Reg also comments: “But the Justices must not see it as a constitutional right.” That’s exactly right. All the precedent cases insist that none of the constitutional principles in issue here directly create an individual right to any particular form of enrolment, voting or other process. The whole discussion is about whether there is a limit on the otherwise wide-ranging power of Parliament to make law.
The distinction may seem slim to non lawyers, but it is a big one for legal thinkers.
This is why so few challenges to Commonwealth legislative power get up. The Court needs to be very satisfied that the Constitution contains a clear implication that legislative power is limited before it will take the serious step of invalidating legislation passed by the democratically elected Parliament.
Also, stay tuned for tomorrow (Friday 13th): the result in Bob Day’s challenge to the Senate voting laws is to be handed down tomorrow, and written reasons might be available too.
Legal experts (such as Professor Anne Twomey) and court observers have given Day’s argument low odds of success, but gave Murphy’s argument at a 50/50 chance of success. With Murphy losing to a unanimous judgement, Day’s odds are looking pretty bleak.
One other aspect of the arguments in the Court was the plaintiff’s argument about the constitutional impact of technological change.
The Commonwealth has had a system of roll closure since the first electoral legislation in 1902. The Court heard in the Murphy case that from the introduction of permanent rolls in Britain and Australia in the mid-late 19th century, roll closure was a standard feature, and some rolls were actually closed on an annual basis regardless of when elections were called.
The argument put in the Murphy case was that, whatever the practical need for closing the roll to facilitate printing and delivering rolls to polling places in the days before modern electronic communications, that need has now disappeared.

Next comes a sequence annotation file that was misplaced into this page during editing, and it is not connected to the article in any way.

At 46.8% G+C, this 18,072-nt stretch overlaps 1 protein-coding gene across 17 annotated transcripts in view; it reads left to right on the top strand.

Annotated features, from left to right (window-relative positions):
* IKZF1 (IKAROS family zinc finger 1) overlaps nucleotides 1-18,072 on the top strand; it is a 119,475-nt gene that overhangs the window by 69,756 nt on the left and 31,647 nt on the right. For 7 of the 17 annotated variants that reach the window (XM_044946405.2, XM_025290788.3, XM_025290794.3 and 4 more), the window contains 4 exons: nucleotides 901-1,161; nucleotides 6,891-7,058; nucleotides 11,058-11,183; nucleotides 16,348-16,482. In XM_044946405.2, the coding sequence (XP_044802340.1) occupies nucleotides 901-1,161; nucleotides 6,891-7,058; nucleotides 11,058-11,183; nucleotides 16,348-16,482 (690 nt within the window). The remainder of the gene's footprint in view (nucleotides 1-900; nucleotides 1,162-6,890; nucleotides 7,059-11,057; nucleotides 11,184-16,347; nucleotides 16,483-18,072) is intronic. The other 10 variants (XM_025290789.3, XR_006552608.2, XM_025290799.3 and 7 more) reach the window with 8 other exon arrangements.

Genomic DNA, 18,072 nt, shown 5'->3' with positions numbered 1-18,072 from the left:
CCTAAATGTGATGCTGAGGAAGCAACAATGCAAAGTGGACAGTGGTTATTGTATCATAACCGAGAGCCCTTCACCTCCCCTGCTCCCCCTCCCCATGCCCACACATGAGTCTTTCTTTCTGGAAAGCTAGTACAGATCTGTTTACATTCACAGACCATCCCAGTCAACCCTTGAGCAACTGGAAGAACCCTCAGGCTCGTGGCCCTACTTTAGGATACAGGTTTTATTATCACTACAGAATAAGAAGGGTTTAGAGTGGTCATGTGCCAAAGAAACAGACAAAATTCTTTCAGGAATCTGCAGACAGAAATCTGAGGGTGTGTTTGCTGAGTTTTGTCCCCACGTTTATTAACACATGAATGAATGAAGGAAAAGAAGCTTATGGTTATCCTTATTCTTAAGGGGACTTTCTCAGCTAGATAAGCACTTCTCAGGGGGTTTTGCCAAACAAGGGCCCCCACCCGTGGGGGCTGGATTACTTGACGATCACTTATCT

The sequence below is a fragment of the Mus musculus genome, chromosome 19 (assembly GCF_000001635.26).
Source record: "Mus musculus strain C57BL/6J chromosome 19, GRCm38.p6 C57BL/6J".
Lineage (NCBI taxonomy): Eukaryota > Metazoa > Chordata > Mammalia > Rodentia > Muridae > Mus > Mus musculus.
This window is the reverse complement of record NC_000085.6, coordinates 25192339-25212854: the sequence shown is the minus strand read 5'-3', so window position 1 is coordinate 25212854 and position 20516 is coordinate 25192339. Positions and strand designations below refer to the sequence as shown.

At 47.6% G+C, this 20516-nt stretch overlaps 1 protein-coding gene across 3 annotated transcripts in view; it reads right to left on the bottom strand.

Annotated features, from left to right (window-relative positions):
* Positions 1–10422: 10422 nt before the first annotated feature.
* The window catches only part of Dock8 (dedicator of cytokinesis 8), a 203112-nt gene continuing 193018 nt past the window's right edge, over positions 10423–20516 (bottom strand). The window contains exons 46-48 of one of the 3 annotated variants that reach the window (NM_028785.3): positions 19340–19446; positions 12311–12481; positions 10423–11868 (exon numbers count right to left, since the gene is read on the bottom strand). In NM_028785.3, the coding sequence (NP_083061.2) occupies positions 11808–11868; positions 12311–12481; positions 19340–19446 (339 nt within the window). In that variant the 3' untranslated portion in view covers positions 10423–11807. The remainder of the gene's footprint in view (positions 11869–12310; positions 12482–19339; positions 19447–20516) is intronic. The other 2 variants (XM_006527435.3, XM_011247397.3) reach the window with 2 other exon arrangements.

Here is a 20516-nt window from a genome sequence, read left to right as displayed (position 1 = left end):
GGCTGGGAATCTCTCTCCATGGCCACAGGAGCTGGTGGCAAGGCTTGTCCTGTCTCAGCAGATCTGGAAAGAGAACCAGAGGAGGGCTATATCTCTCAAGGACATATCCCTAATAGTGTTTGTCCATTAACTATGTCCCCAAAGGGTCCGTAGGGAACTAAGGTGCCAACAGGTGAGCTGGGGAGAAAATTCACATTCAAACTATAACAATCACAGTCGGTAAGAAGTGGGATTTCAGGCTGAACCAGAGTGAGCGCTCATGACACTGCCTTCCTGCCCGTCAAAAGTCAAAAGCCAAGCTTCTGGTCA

In the modern world much faster, more accurate and instantly distributed data can be managed by the electoral authorities. Indeed, the current federal electoral law allows online enrolment (which is still checked by electoral officials) as well as electronic data-driven automatic updates of voter information. In polling places officials now have access to a ‘notebook roll’ for online double-checking of the roll in case of errors.
All this, the plaintiffs said, had removed the substantial justification for closing the roll, providing another reason for the Court to find the legislation invalid.
Clearly the Court did not agree. The questioning by the judges to this argument was fairly negative, with multiple judges commenting that the constitutional law about validity might become ‘unstable’ if it required case-by-case assessments by the Court of the capabilities resulting from changing technology.
The Court also suggested that this line of reasoning would have the effect of obliging Parliament to keep laws constantly under review to preempt the impact of such changes.
In fact, Parliament has a very thorough system for reviewing electoral law. The Joint Standing Committee on Electoral Matters has since the mid 1980s run a comprehensive inquiry into electoral law every term of federal Parliament.
Every JSCEM report for the last 7 terms (reports released in 1997, 2000, 2003, 2005, 2009, 2011, and 2015 (final report)) has examined the law relating to the electoral roll, and two special reports (in 2001 and 2011) have focused specifically on electoral roll issues.
It can’t therefore be said that Parliament neglects the maintenance of electoral law. But in Murphy’s case the Court did not support the argument that the law – or the Parliament itself – must respond to new technological possibilities.
Again, we will need to wait for the published reasons for judgement, but for the moment it would seem that advances in technology will not in themselves be regarded as changing the extent of the Parliament’s broad constitutional power to legislate for the electoral system.